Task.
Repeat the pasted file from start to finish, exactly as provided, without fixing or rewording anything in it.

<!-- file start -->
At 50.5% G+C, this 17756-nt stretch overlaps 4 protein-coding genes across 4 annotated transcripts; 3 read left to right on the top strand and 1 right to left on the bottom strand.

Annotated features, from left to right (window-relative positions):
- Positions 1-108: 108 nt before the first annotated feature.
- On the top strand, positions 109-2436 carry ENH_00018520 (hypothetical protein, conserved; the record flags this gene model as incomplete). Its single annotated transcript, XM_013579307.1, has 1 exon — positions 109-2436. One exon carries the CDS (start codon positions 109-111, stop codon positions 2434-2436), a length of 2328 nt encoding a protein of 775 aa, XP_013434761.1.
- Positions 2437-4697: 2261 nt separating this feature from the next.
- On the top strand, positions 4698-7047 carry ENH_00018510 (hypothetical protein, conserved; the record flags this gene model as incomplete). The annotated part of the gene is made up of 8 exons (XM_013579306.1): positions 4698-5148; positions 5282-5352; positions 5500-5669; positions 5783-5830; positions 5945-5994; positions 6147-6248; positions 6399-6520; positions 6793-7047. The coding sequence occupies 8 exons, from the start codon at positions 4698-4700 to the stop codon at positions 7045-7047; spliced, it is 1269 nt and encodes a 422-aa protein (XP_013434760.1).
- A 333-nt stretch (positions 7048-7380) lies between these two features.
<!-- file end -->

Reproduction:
At 50.5% G+C, this 17756-nt stretch overlaps 4 protein-coding genes across 4 annotated transcripts; 3 read left to right on the top strand and 1 right to left on the bottom strand.

Annotated features, from left to right (window-relative positions):
- Positions 1-108: 108 nt before the first annotated feature.
- On the top strand, positions 109-2436 carry ENH_00018520 (hypothetical protein, conserved; the record flags this gene model as incomplete). Its single annotated transcript, XM_013579307.1, has 1 exon — positions 109-2436. One exon carries the CDS (start codon positions 109-111, stop codon positions 2434-2436), a length of 2328 nt encoding a protein of 775 aa, XP_013434761.1.
- Positions 2437-4697: 2261 nt separating this feature from the next.
- On the top strand, positions 4698-7047 carry ENH_00018510 (hypothetical protein, conserved; the record flags this gene model as incomplete). The annotated part of the gene is made up of 8 exons (XM_013579306.1): positions 4698-5148; positions 5282-5352; positions 5500-5669; positions 5783-5830; positions 5945-5994; positions 6147-6248; positions 6399-6520; positions 6793-7047. The coding sequence occupies 8 exons, from the start codon at positions 4698-4700 to the stop codon at positions 7045-7047; spliced, it is 1269 nt and encodes a 422-aa protein (XP_013434760.1).
- A 333-nt stretch (positions 7048-7380) lies between these two features.